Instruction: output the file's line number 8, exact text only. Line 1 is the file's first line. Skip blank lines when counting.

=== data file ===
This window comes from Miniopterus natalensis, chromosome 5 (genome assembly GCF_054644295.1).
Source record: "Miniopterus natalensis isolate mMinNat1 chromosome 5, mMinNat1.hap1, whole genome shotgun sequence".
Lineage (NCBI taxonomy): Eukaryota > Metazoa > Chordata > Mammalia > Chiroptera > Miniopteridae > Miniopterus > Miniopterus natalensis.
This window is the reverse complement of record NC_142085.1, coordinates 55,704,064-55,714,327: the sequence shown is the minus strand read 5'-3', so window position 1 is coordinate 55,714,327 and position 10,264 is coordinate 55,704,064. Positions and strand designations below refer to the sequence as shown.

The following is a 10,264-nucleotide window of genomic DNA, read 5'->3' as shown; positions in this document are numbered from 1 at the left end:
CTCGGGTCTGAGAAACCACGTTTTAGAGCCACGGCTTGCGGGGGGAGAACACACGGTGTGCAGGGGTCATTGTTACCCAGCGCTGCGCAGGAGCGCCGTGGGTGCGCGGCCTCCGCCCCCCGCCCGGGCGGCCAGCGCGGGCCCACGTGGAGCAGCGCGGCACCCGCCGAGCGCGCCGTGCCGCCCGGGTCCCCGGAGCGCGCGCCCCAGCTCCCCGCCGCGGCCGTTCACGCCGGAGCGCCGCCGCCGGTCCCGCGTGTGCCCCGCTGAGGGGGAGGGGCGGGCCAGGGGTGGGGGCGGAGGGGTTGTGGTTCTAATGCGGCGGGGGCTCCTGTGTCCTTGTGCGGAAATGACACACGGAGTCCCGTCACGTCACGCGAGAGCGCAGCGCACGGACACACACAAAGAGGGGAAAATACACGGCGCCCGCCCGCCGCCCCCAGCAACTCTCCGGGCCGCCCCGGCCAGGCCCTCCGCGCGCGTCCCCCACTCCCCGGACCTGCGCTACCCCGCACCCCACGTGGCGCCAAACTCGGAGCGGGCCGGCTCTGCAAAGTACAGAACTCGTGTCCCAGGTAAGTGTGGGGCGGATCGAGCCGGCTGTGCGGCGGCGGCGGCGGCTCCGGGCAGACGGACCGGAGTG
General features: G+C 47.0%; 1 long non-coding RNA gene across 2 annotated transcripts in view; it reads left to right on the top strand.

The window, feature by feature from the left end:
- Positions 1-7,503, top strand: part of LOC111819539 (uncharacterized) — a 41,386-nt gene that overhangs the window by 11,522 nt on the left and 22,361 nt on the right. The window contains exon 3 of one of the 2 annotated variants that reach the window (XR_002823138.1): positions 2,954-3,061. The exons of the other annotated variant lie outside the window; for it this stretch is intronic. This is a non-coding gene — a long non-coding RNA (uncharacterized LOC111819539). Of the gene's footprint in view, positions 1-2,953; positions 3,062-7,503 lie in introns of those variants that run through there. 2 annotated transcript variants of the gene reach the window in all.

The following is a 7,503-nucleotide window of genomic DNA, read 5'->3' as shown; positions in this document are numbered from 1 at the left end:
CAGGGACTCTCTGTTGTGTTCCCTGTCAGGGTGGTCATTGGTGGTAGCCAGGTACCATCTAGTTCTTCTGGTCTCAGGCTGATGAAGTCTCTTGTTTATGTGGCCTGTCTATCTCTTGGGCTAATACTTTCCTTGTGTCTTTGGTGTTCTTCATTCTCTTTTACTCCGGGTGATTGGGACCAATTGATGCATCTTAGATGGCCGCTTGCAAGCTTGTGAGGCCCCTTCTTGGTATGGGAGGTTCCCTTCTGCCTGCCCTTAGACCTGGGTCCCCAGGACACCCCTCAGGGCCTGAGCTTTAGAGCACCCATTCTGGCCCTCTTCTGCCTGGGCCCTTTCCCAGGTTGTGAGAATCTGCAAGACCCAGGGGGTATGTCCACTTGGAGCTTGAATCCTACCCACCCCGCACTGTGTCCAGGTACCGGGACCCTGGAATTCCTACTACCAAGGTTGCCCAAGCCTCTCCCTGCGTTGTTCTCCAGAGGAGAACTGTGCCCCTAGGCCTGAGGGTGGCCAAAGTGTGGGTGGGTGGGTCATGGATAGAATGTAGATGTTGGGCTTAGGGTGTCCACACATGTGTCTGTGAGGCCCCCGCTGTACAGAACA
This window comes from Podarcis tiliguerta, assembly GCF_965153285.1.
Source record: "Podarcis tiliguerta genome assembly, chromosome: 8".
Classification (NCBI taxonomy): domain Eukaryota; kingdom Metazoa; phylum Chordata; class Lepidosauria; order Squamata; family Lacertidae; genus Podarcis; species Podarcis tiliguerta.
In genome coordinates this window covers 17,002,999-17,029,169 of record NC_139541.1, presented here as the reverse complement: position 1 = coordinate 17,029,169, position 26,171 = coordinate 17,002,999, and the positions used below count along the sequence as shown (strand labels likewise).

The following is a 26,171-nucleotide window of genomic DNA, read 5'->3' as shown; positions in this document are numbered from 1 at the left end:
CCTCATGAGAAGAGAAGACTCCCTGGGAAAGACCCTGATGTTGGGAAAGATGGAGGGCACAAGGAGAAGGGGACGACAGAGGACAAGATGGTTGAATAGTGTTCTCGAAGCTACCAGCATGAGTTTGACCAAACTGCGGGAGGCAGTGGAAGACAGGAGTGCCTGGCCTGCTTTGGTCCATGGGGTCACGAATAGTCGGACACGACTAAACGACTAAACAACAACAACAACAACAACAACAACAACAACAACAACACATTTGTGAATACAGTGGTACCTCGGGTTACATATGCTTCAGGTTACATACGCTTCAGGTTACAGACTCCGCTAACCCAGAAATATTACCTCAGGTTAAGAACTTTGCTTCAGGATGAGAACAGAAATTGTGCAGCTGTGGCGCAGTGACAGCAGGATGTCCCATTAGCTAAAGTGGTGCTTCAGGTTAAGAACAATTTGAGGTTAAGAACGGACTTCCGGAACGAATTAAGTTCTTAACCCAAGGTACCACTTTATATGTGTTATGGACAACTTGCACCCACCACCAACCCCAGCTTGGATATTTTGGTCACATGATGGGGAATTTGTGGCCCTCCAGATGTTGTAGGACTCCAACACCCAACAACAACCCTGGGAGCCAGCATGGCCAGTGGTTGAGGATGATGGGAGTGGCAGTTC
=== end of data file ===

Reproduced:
The window, feature by feature from the left end: